I’ve been working on my fiction novel, Contrivance, since 2011. Numerous drafts, huge changes, shifts of universes, new plots, evolving characters, and total do overs.
My goal here is this: trace those changes along with my mental health state at the time.
Contrivance is born of a massive Hunger Games fan fiction project. I’m now creating the characters who will ultimately become the main characters of Contrivance, though, at the time, they’re simply original characters to play a background role in the fan fiction, the Gamemakers, who create the titular Death Game, the Hunger Games.
It’s the holiday season, and I’m running around town, shopping with my dad. I lean a back to school sale composition notebook on the back of our shopping cart and start on basic character profiles. Pull names from a list I’ve kept of ideas. Write interactions to test how these characters go together by the fire and Christmas tree at home. Lavender, my eventual main character, currently the Head Gamemaker, already technically exists, but not in any recognizable form.
It’s Christmas break of eighth grade. Days before school let out, I had my first panic attack while working on this series in free time during Algebra I. Rushed to the nurse’s office and then the ER, I went home early that day, took a day or two off, and went back for the last day before break.
These characters catch my interest quickly. By New Year’s, I’m on chapter three of the companion story to the series I’m writing that introduces them, distracted from all of life’s new questions.
I’ve begun therapy and medication for anxiety. I’m working on a different companion story to that big series. This one introduces Justice as a character (which we won’t come back to for a while).
I write an original short story, “Contrivance”, using “the Gamemakers”, for a summer program for gifted kids, where I basically take a semester of Creative Writing in three weeks at the local university.
The universe concept is that in a world where everyone is assigned a job by lottery, promising young people get a chance at the best jobs by proving themselves in a VR simulation called Contrivance, which also matches them to the field where they’ll do best, personalized testing based on analysis of their dreams, which can be recorded. The short story basically tracks one run of Contrivance the game, taking a few weeks.
A few names and appearances shift with the universe change, suited to something that’s not the Hunger Games’ stylized Capitol. Some don’t stick, but the ones I feel the need to change here eventually settle out to something new, among other minor changes. I have to submit two short stories for review over the course of the class. The instructor tells me that the other is good, but “Contrivance” is clearly where my heart is. And maybe it’s more than a short story.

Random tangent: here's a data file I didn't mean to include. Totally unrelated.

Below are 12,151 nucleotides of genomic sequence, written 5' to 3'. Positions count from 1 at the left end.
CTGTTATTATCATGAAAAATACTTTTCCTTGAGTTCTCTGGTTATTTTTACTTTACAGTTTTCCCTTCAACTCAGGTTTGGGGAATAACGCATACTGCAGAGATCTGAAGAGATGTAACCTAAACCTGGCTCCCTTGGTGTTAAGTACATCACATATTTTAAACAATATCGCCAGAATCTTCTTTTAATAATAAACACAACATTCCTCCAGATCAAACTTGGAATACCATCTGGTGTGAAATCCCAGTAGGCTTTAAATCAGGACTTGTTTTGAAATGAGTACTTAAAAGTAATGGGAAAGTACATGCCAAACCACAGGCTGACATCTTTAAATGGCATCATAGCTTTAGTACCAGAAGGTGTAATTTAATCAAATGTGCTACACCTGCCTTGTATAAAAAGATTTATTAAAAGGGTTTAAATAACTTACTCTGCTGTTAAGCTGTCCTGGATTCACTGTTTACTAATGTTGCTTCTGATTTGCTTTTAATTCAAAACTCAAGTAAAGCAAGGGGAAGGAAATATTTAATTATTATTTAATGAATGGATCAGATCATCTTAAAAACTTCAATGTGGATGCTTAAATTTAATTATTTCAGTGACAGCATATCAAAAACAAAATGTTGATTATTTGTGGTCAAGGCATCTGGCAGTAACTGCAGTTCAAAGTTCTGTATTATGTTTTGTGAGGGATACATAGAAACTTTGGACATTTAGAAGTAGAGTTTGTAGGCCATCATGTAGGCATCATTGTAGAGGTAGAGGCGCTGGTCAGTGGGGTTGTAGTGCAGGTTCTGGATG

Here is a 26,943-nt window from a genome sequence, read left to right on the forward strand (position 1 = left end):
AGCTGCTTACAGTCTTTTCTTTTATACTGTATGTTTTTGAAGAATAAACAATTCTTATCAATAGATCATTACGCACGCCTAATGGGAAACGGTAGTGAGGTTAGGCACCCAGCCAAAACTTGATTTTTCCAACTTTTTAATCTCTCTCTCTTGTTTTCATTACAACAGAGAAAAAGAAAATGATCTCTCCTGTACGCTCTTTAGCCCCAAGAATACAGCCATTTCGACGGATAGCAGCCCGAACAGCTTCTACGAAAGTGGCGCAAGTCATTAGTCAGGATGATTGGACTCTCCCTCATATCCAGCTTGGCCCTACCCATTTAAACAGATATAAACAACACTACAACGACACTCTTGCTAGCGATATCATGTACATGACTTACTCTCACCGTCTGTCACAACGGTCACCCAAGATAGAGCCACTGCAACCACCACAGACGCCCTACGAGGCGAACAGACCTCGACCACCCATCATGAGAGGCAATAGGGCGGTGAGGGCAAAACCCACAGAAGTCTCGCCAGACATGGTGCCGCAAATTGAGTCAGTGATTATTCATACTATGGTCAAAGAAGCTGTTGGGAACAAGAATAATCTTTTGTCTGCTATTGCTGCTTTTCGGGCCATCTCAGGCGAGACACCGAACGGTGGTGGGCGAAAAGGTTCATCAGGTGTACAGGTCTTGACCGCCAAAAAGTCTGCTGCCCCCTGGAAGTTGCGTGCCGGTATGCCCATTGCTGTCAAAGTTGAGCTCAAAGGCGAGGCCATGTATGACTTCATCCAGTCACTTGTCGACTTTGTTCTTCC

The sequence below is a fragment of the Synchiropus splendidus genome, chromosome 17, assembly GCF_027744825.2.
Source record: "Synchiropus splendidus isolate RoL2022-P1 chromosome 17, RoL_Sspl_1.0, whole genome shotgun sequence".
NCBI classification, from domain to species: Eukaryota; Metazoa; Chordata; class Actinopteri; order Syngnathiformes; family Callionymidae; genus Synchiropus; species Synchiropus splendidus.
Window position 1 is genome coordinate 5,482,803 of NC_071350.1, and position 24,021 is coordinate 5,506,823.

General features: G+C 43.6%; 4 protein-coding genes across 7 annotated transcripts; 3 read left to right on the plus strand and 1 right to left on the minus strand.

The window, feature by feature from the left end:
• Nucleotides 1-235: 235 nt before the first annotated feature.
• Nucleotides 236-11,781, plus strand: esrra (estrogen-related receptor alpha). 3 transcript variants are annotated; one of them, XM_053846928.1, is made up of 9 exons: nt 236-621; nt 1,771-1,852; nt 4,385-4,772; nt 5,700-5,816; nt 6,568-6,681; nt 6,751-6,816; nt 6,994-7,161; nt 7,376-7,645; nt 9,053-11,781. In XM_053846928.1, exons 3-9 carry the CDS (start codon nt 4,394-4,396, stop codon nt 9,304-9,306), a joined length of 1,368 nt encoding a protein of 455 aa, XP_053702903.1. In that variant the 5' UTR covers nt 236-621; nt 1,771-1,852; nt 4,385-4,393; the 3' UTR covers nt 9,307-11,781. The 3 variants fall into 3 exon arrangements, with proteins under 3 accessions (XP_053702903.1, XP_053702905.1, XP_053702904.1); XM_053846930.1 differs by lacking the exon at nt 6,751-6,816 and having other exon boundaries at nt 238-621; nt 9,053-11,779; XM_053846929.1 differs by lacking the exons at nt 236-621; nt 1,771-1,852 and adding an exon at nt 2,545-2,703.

In January, I had my first psychotic episode, terrifying demonic hallucinations. The episodes keep coming, hallucinations paired with paranoid delusion or catatonia, tears or panic.
I begin writing a novel draft of Contrivance for Camp NaNoWriMo, a challenge to write 50,000 words of fiction in one month. I end up writing over 77,000 words that month. It goes from Lavender’s job interview for Lead Deviser (the “Head Gamemaker” equivalent) to the completion of the first time she leads Contrivance, about a year later.
I’m permanently stressed and sleep deprived by the magnet school I’m at. In late March, after receiving a poor grade from a spiteful instructor for a special project that halts all normal classes, I panic, knowing it’ll be incorporated into my English grade. I ask my English teacher if I can submit a novel I’m writing next month for extra credit. He’s a little baffled, but says yes.
In this draft, Lavender inherits my psychosis. It fades in and out in a few more drafts, but mostly doesn’t last.
I do NaNo two more times in the middle. In July, I write over 93,000 words, a sequel to Contrivance titled Trial, named after a feature of the in universe game. In this one, the Contrivance test takers are kidnapped by rebels, though Lavender teams up with the usually evil Contrivance Director (who oversees the more administrative/financial side of Contrivance) to rescue them. To discourage revolution, Contrivance is toned down a bit.
I’ve started frequently pairing Lavender and Francisco, one of the Devisers, off at the end, though it’s always strangely sudden, and sometimes even in the epilogue, they split up again.
By April 2014, I’m ready for another draft of Contrivance itself.
A lot of the characters are taking very recognizable shape by now. Not so much a contradiction of what they were before as a solidification. Lavender and Malka still have a long way to go, but their relationship is starting to take on the more formal mentor/apprentice turn. Malka is the former Lead Deviser (the leader of the Devisers, who create Contrivance) and has a lot of advice for her replacement as she steps down, preparing to fully retire. In this draft, there’s a formal office mentoring program for new employees; Kaye, hired at the same time as Lavender, is involved as well, though from even the short story, Lavender seems to unofficially look out for her. Here, Lavender and Malka (and Kaye) don’t meet before Lavender’s job interview, though it’s clear Malka’s had her eye on Lavender for the role for quite some time as she went through training.
Meanwhile, my psychosis is getting out of hand, and I leave school, too agoraphobic to leave the house.